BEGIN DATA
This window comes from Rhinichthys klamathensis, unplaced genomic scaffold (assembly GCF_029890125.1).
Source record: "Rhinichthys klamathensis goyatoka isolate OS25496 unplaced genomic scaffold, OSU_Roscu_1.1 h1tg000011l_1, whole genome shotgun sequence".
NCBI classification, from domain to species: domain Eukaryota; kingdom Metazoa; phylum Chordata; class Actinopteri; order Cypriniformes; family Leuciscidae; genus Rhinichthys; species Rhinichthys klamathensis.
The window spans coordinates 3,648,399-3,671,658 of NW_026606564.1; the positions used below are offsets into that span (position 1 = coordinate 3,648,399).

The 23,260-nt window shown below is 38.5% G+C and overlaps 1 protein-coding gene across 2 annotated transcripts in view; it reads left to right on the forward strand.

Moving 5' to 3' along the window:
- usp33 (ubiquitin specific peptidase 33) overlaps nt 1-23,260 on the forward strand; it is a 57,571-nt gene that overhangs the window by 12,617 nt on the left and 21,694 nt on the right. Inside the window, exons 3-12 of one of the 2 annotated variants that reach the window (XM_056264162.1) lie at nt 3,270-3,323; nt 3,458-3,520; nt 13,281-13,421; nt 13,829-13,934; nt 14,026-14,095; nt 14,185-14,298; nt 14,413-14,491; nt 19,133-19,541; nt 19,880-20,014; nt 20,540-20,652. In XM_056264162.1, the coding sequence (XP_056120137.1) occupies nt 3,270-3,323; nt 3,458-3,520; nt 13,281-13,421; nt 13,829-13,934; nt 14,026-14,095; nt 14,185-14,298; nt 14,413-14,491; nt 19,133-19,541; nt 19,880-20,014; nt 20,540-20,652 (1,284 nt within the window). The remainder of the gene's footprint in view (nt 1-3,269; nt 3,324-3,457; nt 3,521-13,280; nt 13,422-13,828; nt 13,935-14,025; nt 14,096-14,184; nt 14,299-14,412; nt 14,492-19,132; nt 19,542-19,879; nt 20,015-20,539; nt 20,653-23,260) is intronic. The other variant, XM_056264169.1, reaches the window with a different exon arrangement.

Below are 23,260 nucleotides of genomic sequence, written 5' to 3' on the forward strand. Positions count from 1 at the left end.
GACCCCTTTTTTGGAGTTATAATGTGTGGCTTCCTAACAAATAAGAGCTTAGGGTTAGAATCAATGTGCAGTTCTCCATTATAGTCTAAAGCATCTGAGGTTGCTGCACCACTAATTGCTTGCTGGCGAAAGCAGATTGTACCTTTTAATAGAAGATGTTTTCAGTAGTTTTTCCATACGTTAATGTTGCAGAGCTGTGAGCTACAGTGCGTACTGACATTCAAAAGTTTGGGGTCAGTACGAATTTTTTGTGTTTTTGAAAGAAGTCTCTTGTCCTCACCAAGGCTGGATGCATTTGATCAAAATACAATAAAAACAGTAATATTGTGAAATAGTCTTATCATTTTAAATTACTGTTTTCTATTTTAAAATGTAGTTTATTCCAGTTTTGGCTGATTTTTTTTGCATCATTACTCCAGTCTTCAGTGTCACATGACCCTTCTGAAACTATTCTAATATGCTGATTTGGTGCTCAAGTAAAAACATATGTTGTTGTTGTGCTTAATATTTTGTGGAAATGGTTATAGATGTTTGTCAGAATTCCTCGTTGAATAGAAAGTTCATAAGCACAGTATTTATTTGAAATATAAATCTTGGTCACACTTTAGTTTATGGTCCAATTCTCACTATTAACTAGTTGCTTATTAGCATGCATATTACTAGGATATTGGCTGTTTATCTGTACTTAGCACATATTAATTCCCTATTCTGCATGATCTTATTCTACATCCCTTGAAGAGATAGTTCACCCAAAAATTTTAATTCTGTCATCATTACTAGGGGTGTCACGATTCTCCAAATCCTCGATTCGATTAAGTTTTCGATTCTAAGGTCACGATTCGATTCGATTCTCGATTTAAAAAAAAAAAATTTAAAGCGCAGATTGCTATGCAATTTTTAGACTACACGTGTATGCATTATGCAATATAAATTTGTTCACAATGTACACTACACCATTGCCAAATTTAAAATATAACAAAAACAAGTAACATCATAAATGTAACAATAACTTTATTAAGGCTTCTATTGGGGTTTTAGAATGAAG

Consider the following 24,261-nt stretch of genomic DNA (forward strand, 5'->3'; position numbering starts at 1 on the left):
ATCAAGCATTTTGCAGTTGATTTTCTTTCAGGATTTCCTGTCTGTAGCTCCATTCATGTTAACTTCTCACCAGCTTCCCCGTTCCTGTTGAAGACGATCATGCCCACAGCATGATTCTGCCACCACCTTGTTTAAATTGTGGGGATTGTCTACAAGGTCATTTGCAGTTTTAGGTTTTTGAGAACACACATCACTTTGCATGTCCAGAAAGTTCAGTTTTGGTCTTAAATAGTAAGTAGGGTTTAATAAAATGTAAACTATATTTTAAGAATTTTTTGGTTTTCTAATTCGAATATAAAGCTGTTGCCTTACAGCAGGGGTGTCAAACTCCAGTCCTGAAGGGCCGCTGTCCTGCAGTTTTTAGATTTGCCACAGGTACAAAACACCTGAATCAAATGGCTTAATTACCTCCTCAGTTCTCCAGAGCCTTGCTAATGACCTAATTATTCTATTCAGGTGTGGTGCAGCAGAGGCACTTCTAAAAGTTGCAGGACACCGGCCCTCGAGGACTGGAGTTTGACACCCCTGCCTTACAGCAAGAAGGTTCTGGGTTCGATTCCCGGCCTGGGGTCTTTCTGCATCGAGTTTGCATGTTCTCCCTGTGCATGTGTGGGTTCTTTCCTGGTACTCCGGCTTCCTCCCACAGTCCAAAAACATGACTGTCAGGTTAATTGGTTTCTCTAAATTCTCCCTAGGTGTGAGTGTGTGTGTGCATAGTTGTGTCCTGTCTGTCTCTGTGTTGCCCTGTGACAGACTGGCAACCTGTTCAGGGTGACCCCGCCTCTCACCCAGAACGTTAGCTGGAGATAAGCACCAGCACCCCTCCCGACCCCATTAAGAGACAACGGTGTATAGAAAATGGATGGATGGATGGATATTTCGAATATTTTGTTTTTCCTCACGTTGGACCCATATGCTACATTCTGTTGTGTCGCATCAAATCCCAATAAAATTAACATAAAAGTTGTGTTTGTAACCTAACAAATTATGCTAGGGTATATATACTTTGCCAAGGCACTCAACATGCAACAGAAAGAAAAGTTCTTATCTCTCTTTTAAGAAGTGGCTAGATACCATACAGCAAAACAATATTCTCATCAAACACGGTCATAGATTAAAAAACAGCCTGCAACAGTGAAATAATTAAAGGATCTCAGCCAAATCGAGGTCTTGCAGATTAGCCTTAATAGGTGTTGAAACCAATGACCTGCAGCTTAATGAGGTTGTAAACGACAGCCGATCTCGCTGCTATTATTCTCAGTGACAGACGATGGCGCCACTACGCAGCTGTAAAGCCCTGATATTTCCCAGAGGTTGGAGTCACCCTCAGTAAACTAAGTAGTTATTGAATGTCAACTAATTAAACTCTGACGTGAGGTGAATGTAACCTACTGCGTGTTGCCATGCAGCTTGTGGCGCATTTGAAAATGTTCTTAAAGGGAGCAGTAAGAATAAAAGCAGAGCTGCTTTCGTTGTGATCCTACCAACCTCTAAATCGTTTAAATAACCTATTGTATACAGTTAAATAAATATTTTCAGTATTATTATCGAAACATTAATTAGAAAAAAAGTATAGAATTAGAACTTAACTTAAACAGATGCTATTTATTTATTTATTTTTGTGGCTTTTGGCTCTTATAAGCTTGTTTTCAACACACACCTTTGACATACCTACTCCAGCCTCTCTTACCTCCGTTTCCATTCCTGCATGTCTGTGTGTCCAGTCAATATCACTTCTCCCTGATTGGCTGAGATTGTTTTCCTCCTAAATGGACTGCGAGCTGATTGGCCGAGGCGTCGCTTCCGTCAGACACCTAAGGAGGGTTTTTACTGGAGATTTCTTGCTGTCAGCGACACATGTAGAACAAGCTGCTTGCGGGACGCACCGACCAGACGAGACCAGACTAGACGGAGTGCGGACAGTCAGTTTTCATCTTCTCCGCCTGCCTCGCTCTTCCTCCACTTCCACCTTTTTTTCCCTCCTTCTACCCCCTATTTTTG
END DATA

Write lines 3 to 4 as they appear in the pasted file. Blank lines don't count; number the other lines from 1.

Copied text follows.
NCBI classification, from domain to species: domain Eukaryota; kingdom Metazoa; phylum Chordata; class Actinopteri; order Cypriniformes; family Leuciscidae; genus Rhinichthys; species Rhinichthys klamathensis.
The window spans coordinates 3,648,399-3,671,658 of NW_026606564.1; the positions used below are offsets into that span (position 1 = coordinate 3,648,399).